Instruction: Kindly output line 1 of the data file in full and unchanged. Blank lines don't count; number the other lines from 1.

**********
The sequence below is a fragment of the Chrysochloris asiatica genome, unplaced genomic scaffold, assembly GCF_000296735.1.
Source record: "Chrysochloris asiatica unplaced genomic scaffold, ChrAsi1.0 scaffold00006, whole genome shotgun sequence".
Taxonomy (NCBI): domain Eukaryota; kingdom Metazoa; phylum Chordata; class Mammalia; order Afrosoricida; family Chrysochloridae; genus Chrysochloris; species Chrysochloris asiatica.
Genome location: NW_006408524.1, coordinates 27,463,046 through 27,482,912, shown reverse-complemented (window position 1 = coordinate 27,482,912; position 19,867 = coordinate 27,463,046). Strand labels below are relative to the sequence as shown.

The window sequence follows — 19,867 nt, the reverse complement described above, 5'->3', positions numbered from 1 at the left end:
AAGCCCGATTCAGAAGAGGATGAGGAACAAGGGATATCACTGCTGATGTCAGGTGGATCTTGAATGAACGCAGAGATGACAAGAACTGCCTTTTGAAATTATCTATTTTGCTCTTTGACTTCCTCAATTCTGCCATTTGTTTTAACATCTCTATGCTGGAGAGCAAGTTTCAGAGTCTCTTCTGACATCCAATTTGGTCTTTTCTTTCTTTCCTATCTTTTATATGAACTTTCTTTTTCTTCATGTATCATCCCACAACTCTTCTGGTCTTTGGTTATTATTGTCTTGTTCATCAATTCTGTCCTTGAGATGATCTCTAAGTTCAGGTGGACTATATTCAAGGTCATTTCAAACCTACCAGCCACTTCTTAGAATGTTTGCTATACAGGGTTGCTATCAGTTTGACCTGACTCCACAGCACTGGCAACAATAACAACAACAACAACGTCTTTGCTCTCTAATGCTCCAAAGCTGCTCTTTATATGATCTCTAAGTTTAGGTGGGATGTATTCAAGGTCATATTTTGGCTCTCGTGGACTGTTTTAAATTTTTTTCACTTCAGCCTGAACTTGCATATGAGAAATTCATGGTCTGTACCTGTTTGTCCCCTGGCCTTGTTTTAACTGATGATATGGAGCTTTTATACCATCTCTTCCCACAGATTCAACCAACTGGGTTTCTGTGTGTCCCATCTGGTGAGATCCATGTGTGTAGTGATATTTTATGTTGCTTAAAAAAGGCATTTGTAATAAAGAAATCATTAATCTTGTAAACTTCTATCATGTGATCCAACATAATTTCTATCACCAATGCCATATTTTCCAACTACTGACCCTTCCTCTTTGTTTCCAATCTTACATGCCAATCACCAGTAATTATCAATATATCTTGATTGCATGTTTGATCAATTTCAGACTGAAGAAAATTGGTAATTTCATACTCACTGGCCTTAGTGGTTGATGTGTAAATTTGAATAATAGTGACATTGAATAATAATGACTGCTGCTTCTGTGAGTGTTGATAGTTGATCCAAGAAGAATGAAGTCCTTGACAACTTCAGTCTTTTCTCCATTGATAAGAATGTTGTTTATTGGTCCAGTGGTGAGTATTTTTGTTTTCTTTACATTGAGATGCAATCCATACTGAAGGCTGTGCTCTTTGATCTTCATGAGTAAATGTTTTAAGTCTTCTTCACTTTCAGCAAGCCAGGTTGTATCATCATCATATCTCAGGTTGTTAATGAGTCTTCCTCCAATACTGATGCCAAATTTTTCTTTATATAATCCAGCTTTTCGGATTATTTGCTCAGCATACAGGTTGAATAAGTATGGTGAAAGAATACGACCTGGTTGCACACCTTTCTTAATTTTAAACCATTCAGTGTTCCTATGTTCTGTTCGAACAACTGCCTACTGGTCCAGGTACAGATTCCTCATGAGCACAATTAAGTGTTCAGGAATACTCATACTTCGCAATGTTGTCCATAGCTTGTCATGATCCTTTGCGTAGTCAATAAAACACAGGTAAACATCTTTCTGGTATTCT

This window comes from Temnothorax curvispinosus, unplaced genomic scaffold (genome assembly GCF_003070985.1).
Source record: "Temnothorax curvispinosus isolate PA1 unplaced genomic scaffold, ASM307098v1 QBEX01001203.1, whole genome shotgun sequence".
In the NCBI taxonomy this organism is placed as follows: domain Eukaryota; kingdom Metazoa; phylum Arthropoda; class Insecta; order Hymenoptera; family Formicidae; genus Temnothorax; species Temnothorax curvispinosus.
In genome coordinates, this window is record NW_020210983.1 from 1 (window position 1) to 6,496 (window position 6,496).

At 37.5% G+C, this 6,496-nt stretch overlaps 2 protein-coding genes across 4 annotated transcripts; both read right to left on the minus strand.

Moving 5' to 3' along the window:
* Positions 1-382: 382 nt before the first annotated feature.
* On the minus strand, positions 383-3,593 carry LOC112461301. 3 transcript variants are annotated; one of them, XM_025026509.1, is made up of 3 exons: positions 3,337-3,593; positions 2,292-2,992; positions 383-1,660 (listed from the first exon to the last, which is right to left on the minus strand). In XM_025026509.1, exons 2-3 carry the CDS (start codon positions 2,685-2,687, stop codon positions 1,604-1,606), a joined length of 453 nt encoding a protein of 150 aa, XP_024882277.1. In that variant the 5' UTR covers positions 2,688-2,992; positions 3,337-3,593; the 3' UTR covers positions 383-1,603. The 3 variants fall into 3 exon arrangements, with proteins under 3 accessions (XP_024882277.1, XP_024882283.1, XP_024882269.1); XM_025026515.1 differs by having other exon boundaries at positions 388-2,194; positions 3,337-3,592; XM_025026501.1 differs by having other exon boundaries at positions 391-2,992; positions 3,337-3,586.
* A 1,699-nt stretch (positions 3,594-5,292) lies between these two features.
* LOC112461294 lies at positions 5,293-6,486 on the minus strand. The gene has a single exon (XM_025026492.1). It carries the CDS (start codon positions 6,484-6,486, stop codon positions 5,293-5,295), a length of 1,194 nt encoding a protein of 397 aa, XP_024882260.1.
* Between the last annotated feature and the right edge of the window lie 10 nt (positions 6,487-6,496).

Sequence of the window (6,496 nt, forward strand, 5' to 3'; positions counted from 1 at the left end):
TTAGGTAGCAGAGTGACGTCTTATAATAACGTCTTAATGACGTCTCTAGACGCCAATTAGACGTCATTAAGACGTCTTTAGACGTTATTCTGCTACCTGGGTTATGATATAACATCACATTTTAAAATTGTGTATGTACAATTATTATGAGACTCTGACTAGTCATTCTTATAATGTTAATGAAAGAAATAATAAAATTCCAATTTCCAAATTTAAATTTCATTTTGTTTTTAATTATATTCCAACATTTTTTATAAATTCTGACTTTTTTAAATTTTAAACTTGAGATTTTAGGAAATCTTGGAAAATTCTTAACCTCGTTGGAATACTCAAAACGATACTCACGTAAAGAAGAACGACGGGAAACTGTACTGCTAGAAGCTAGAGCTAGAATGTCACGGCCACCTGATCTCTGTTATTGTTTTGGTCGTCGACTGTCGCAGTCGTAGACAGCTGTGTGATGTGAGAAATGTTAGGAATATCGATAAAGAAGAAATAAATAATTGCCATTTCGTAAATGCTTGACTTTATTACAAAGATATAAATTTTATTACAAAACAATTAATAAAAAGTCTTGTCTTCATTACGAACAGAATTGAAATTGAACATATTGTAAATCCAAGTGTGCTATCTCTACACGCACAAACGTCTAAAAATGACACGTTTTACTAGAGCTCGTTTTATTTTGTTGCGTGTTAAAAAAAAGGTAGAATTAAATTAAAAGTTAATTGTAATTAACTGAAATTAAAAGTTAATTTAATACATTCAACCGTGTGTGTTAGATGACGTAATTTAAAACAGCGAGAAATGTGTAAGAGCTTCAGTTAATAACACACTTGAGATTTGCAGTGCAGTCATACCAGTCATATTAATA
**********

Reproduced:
The sequence below is a fragment of the Chrysochloris asiatica genome, unplaced genomic scaffold, assembly GCF_000296735.1.